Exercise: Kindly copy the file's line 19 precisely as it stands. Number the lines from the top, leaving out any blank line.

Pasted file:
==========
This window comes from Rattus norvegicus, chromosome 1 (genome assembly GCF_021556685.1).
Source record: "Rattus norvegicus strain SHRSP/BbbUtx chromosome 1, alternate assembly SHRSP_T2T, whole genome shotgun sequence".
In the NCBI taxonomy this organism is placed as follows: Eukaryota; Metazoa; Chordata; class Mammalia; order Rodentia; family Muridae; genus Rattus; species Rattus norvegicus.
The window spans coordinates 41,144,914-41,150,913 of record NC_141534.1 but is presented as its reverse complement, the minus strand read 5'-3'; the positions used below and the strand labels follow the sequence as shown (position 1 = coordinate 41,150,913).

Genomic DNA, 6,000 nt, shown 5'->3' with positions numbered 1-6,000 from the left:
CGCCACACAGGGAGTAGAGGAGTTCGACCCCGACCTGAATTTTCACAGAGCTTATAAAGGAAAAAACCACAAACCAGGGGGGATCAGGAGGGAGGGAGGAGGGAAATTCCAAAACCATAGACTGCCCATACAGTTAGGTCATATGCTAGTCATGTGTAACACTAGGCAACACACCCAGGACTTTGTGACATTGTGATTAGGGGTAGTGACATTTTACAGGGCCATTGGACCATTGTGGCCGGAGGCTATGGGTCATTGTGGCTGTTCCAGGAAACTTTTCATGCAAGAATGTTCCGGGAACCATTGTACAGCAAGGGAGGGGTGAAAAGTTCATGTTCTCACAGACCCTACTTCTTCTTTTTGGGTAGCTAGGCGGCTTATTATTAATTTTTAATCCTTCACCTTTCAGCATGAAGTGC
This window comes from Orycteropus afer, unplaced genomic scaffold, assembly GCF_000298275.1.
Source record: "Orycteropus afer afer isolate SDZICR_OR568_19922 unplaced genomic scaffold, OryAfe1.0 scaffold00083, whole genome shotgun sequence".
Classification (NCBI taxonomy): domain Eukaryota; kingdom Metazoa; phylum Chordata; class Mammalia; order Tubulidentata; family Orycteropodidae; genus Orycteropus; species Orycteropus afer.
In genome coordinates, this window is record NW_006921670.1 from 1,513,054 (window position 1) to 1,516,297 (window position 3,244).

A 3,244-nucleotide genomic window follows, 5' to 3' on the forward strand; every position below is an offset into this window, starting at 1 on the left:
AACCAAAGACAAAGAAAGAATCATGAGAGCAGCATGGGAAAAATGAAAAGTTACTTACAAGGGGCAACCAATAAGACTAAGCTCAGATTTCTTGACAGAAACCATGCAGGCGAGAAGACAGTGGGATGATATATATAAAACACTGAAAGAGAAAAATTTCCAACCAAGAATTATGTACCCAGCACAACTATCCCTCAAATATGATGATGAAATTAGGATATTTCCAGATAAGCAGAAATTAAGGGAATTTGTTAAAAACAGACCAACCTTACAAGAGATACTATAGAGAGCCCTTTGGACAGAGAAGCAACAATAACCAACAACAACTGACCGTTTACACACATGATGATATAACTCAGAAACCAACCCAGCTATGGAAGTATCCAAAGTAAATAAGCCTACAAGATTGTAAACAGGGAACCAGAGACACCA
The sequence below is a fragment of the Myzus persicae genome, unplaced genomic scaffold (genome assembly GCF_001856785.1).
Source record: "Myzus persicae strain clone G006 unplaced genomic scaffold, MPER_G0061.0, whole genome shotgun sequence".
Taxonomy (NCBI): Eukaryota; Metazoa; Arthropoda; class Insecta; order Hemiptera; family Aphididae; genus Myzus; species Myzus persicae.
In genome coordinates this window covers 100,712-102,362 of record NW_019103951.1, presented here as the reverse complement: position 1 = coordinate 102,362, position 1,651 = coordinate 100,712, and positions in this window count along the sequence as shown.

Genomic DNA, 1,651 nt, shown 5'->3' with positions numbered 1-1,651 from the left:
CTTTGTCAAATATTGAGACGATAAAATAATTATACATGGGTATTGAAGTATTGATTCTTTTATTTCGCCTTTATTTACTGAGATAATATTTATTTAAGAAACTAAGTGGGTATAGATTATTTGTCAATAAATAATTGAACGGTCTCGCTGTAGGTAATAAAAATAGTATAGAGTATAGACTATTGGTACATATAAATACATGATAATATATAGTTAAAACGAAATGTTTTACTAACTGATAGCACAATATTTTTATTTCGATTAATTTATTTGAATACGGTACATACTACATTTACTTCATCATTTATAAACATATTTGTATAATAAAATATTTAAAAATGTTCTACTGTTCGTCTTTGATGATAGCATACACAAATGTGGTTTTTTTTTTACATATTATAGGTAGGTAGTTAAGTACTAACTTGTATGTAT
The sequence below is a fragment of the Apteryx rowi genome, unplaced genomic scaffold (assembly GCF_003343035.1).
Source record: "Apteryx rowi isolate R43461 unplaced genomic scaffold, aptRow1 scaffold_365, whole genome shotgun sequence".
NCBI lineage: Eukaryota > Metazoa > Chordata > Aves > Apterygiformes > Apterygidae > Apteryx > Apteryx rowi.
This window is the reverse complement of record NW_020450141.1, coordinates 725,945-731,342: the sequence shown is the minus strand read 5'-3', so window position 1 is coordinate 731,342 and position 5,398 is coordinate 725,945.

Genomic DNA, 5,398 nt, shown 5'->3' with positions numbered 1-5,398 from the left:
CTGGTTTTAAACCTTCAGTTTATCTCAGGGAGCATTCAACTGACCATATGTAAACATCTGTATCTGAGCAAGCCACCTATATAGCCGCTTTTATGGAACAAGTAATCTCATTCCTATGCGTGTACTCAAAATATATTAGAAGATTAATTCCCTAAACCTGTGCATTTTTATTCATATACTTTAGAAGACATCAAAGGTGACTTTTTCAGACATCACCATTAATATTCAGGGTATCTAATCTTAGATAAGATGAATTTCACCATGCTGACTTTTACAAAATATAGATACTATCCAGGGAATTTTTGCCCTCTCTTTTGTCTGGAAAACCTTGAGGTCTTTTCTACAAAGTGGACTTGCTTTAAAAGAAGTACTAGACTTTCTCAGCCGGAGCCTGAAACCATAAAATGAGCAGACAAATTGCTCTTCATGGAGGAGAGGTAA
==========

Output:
The sequence below is a fragment of the Apteryx rowi genome, unplaced genomic scaffold (assembly GCF_003343035.1).